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Solder Bumping for Flip Chip Technology
Solder Bumping for Flip Chip Technology
Paper presents new cost-efficient solder bumping and adapted assembly technologies for processing flip-chips.
Materials Tech

Authored By:
Florian SchuBler
University Erlangen-Nuremberg
Institute for Manufacturing Automation and Production Systems
Erlangen, Germany

Rainer Dohle, Dr.-Ing.
Micro Systems Engineering GmbH, Berg, Germany

Thomas Oppert, Ghassem Azdasht
PAC TECH - Packaging Technologies GmbH, Nauen, Germany

Georgi Georgiev
KSG Leiterplatten GmbH, Gornsdorf, Germany

Jorg Franke
University Erlangen-Nuremberg
Institute for Manufacturing Automation and Production Systems, Erlangen, Germany
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Summary
In this paper we will present new cost-efficient solder bumping and adapted assembly technologies for the processing of flip-chips with a pitch of 100 μm or less and solder ball diameters of 60 μm or 50 μm, respectively. The wafer bumping has been realized using a highly efficient Wafer Level Solder Sphere Transfer (WLSST) process. This technology uses a patterned vacuum plate in order to simultaneously pick up all of the preformed solder spheres, optically inspect for yield, and then transfer them to the wafer at once. This paper will discuss this technology and the process parameters for producing fine pitch solder bumps. The flip-chips were assembled on special BT- and FR4-material using reflow soldering.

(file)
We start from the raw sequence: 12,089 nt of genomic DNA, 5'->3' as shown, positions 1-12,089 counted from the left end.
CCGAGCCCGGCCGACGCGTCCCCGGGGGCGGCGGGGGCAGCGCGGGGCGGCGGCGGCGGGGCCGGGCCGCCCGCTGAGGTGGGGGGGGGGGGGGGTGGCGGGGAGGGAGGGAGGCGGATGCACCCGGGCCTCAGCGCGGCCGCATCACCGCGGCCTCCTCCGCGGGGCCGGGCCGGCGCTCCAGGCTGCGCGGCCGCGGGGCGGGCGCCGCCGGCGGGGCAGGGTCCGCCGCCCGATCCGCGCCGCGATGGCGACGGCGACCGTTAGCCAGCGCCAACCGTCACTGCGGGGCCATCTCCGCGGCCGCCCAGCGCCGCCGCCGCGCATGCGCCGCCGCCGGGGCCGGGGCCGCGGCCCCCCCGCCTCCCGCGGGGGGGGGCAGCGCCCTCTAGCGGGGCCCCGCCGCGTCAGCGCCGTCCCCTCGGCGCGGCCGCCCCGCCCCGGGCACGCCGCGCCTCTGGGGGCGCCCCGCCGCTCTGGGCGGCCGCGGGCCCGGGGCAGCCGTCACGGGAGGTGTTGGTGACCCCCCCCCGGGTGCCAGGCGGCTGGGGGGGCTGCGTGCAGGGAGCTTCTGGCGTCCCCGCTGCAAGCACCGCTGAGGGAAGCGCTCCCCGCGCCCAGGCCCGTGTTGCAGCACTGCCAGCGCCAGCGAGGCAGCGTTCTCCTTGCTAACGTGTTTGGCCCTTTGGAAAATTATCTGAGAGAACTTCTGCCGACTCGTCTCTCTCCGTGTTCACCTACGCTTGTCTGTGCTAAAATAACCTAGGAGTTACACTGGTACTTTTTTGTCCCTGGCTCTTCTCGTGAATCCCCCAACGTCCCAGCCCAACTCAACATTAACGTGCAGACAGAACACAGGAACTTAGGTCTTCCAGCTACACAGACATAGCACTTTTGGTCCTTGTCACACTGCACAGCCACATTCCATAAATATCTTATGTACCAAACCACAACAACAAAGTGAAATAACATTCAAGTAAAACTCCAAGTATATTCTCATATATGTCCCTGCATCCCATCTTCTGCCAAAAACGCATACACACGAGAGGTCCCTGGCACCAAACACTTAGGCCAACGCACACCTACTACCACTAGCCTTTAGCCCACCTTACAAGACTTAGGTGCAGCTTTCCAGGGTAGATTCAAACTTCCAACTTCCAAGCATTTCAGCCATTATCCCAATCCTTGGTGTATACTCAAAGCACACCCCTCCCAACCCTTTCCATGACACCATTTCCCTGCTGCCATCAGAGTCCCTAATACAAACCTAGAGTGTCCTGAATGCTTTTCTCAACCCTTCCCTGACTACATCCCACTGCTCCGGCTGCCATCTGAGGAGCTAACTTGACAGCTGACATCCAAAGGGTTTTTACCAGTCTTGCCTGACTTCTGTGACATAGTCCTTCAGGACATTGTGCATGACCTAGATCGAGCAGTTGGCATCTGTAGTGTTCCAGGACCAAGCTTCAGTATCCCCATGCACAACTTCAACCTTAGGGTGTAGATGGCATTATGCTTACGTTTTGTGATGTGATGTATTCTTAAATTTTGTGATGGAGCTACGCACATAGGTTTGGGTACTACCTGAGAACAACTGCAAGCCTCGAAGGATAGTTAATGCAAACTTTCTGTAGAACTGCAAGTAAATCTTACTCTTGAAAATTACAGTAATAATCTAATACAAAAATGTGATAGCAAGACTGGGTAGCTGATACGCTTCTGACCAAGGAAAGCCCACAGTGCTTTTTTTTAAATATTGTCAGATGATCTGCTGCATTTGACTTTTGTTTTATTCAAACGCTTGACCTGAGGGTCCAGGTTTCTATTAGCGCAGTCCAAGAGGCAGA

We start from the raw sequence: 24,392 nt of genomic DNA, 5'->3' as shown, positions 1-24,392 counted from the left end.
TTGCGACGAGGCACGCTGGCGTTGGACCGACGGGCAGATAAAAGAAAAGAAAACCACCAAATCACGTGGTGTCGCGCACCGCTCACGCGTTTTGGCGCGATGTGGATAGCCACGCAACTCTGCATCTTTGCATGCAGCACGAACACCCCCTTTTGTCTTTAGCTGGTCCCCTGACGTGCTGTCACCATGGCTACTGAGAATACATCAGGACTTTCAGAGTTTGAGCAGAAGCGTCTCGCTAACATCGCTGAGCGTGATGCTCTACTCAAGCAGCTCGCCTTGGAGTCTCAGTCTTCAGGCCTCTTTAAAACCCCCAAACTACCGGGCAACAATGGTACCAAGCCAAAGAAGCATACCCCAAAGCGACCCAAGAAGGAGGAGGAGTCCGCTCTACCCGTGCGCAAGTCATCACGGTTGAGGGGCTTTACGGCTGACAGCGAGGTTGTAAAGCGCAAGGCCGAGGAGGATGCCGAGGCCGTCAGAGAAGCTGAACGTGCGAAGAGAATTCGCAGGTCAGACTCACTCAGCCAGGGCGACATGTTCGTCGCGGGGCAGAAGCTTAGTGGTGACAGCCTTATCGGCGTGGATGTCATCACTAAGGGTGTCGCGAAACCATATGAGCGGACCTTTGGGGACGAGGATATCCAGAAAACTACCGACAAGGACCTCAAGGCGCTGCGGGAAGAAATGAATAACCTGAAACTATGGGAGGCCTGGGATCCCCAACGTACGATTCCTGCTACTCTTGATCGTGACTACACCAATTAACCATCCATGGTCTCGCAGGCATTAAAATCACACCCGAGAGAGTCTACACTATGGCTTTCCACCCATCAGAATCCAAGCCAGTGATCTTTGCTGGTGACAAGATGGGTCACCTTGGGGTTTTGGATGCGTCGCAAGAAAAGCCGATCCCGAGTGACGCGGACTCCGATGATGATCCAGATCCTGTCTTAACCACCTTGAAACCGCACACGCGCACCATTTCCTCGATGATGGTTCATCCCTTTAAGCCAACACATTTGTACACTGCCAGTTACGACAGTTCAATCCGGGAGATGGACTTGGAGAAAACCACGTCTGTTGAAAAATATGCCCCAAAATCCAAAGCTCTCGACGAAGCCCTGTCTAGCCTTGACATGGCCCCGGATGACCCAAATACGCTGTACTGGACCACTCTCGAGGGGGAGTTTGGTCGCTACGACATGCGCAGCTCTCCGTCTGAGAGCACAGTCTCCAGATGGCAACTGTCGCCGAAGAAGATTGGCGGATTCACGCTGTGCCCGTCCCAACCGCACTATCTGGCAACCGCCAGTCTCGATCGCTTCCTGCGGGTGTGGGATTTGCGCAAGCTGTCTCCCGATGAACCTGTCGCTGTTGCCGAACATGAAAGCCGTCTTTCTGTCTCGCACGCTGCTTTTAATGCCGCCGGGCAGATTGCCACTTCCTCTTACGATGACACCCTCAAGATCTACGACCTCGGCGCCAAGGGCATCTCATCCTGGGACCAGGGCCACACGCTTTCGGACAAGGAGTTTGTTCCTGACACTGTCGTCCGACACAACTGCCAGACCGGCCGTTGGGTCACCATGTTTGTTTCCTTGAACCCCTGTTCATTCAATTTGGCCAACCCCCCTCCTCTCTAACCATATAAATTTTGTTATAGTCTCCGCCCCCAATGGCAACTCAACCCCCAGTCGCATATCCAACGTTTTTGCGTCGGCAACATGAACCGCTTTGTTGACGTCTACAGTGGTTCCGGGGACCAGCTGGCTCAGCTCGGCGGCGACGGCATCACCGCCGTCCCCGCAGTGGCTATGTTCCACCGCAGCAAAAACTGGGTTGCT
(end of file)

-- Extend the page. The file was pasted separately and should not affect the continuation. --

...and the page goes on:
Due to the large thermal expansion mismatch between substrate and chip, special epoxy based underfill has to be used in order to increase the long term reliability of the lead-free solder joints. The use of capillary flow as well as of no flow underfill and applicable design rules for these highly miniaturized structures will be discussed. For cost efficiency reasons all processes investigated base upon standard processes of the surface mount technology, but are adapted to the requirements of highly miniaturized components. Results of the reliability tests will be discussed additionally. An analysis of the failure mechanism will be given and recommendations for further miniaturizations will be presented.
Conclusions
In conclusion, we have presented a new low-cost manufacturing technology for ultra fine pitch flip-chip applications based upon standard processes of the surface mount technology. Solder spheres with a diameter of 60 μm as well as 50 μm can be placed onto wafers simultaneously using the highly efficient and flexible wafer level solder sphere transfer process also known as gang ball placement with very high yield.

The automatic assembly of the flip-chips has been demonstrated. The yield of the flip-chip process is depending from layout and tolerances of the printed boards, especially from solder mask registration and solder mask tolerances. With the final printed board layout we obtained 100 percent assembly yield (n=32) after underfill. The root cause for early failures during temperature cycling could be identified and will be conducive to improved reliability results using printed boards with the final layout. Underfill selection and underfill process optimization are crucial for the long term reliability of those extremely high miniaturized assemblies.
Initially Published in the SMTA Proceedings
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